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The future of wearable technology and how it can improve racing performance

A red racing car

From tracking everything from our step count to our
sleep stages, wearable technology is changing the game when it comes to health tracking. It’s making the unknown visible and giving us real-time data to help us live, work, and train smarter. With an up-close look at the human body, we’re able to gain new insight into our mental and physical potential. 

These technologies are being used in sports to not only help boost players’ performance but also help prevent injury and let athletes know when they should recover. One sport, in particular, is getting faster with this cutting-edge technology: car racing.

Watch Muse x The Racing Mind with Mark Webber

THE RACING MIND at Goodwood SpeedWeek from Collaborate Global on Vimeo.

How wearable technology is helping racers drive smarter

In the competitive world of car racing, there’s a lot of data on race cars but surprisingly little on the actual racer. Until now, the mental state of the driver behind the wheel has been otherwise unknown. And so too were the answers to questions like: Are they stressed? Are they distracted? What’s their level of focus?

In a sport where races are won by seconds, having real-time answers to these questions can help racers optimize their performance and shave critical seconds off their time.

Drivers can proactively train qualities like focus, mental strength, and well-being using neurofeedback that delivers brain insights. Neuroscientist Dr. Tony Steffert explains that when it comes to performance, there’s an optimal state for racers.

“It’s about matching your arousal with the demand of the task. If you have a really difficult task, you don’t want to be too excited or you’ll miss lots of detail. Equally, if it’s a boring task, you don’t want to be too under aroused because you’ll make silly mistakes.” - The Racing Mind

The drivers’ team, or pit crew, can also make smarter real-time decisions with visibility into the driver’s current state. Dr. Steffert says that because we have a narrow attention space, getting instructions from a pit crew while driving can be distracting, especially if you’re stressed. Real-time EEG feedback could reveal to the pit crew that stress levels are higher for drivers coming around a corner, and thus they should wait until the straightaway—when the driver is calmer—to give instructions.

Professional race car driver Mark Webber and his race-time brain

To get a closer look at the impact EEG and wearable technology can make on performance, British television network ITV teamed up with Dr. Steffert on the segment “The Racing Mind.” In the experiment, British TV host Dermot O’Leary faced off against professional Australian race car driver Mark Webber so their brain activity could be observed with the Muse S Headband while racing. Equipped with an EEG-powered Muse S device around their foreheads, they hit the speedway.

Dr. Steffert first wanted to see where Mark’s brain sat on the arousal curve. He hypothesized that, as an expert racer, Mark should have good control of his prefrontal cortex the part of the brain associated with focus, emotion management, and impulse control.

And that even if he is aroused, he should be able to maintain focus and block out distractions, which would be much more difficult for a novice like Dermot.

While they lapped the track, Dr. Steffert received real-time data from the drivers’ Muse S devices that did, in fact, underscore his hypothesis. Regardless of if Mark was behind the wheel or not, he stayed relatively relaxed and at an optimal state of arousal. Dermot, on the other hand, was noticeably more anxious which only increased the longer he was behind the wheel.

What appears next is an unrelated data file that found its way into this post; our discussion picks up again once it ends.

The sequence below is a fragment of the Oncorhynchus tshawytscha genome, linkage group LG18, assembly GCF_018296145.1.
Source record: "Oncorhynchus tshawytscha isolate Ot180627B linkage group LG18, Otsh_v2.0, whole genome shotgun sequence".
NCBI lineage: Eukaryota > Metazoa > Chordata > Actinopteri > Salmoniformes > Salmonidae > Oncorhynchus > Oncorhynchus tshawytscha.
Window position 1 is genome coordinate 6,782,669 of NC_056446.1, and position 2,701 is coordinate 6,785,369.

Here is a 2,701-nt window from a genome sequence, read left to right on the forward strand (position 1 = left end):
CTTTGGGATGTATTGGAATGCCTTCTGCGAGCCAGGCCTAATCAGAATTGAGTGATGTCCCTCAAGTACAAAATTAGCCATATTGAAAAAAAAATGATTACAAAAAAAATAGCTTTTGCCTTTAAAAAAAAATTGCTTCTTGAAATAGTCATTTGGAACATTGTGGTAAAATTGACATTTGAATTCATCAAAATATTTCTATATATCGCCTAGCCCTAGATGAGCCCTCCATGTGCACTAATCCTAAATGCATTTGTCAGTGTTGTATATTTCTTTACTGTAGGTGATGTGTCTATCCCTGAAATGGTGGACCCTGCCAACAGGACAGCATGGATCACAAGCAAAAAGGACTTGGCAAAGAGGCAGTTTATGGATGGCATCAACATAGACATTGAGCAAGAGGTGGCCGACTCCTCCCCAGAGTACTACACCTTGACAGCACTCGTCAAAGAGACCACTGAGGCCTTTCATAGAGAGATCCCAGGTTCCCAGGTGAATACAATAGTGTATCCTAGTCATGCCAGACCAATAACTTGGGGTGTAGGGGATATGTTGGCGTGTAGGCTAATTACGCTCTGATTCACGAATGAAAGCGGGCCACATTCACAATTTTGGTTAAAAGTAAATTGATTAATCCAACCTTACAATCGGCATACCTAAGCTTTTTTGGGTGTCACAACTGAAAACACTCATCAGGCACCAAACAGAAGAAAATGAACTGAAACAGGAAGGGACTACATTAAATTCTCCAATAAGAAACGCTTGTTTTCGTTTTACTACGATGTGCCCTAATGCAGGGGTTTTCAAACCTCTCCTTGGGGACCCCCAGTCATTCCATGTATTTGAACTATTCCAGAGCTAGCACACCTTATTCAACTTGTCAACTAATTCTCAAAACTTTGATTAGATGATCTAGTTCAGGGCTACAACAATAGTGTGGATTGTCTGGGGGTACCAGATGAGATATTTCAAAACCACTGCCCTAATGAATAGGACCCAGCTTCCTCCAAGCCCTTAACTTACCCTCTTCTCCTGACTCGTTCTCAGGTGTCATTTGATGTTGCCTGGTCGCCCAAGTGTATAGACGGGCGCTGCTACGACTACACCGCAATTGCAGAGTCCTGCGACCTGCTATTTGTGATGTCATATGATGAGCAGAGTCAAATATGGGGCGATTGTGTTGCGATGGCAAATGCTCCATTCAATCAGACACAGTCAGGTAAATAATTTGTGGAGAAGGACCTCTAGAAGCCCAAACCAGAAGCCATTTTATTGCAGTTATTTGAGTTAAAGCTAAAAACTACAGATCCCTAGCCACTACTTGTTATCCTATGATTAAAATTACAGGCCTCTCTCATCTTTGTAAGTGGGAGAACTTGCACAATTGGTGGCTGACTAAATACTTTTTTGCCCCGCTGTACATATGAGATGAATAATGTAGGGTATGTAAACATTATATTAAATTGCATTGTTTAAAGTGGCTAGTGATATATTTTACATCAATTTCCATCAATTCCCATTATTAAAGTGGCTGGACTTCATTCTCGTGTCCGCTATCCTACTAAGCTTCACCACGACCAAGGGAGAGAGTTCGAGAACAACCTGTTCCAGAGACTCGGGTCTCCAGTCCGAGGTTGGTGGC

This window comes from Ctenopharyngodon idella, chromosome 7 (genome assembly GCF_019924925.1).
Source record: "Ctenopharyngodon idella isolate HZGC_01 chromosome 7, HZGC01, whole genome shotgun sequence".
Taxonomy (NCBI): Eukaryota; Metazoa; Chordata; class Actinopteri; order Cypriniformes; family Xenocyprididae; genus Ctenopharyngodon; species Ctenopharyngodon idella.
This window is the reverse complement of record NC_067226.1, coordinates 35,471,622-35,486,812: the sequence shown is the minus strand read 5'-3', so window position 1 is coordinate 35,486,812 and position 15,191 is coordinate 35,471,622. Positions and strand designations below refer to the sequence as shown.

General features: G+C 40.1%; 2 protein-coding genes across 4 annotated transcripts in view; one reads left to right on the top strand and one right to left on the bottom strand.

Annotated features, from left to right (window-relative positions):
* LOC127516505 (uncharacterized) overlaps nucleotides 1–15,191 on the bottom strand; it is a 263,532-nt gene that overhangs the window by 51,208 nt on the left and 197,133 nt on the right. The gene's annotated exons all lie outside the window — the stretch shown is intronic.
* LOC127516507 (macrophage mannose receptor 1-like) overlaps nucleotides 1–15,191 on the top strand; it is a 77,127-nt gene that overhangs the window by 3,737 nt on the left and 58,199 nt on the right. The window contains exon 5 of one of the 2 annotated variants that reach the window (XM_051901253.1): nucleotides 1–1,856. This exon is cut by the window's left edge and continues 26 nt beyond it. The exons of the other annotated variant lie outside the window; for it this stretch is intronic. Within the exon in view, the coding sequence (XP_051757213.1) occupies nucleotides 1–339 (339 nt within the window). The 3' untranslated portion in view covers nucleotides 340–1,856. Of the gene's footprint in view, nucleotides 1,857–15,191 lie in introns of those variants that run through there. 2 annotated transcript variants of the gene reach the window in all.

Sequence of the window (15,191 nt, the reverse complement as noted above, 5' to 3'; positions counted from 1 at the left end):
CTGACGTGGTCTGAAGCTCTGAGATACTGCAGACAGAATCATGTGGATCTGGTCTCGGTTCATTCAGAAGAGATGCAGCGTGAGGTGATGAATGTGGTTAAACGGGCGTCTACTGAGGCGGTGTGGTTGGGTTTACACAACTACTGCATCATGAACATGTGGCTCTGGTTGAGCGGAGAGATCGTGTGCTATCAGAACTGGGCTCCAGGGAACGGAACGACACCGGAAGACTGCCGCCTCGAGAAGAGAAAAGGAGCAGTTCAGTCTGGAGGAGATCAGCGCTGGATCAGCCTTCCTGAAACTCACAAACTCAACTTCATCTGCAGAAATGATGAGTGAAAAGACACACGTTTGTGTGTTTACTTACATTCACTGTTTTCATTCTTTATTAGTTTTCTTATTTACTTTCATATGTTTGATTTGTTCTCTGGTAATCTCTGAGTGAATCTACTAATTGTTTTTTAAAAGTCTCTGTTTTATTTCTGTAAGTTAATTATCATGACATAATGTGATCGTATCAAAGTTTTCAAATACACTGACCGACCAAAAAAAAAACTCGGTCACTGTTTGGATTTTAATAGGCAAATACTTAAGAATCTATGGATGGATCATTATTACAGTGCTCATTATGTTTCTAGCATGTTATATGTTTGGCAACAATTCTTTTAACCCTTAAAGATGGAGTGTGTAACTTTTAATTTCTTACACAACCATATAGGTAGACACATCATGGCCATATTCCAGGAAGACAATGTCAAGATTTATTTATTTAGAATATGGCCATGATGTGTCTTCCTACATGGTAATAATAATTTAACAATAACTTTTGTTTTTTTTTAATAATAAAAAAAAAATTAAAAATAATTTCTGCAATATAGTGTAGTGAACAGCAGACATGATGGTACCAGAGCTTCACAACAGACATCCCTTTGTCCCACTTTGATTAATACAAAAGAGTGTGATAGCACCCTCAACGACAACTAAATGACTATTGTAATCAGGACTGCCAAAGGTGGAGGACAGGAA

The experiment revealed how an EEG device can help Mark and Dermot make better decisions at the moment on the track as well as reveal how they should tweak their pre-race preparation based on how they’re expected to react mid-race. For example, studies have shown that meditation with neurofeedback could help improve performance by reducing the type of brain activity associated with voluntary movement control.

How other sports and workplaces are adopting wearables

Wearable technology has transcended its early fitness and health tracking roots to become an integral tool for optimizing performance across a diverse range of activities, from public speaking and workplace focus to peak performance training and improved sleep.

In recent years, notable collaborations between tech giants and sports brands have emerged. For example, Google and Adidas teamed up to develop a smart soccer cleat insert that captures a player's on-field data. This wearable tracked distance covered, speed, ball impact, and player collisions, offering insights that can be used to enhance performance.

Wearing Muse S EEG Headband

Another significant advancement in wearable technology is the introduction of advanced sleep trackers. The Muse S Headband offers a sleep tracker feature that monitors to your mind, heart, and breath.

With 86% accuracy in detecting sleep patterns, the Muse S Headband aligns closely with sleep experts' assessments, providing reliable sleep monitoring from the comfort of your home. Our sleep wearable is designed to provide a deeper understanding of your focus, sleep quality, and recovery, enabling you to optimize your daily performance and nightly rest.

As competitive sports continue to grow in global popularity and stakes, athletes and sports teams are increasingly adopting EEG devices and other wearables to secure a competitive edge. Beyond motivating us to stay active, devices like sleep stage trackers offer valuable insights into our recovery and rest needs.

Explore our smart EEG devices designed to empower your daily activities and enhance your sleep today >> 

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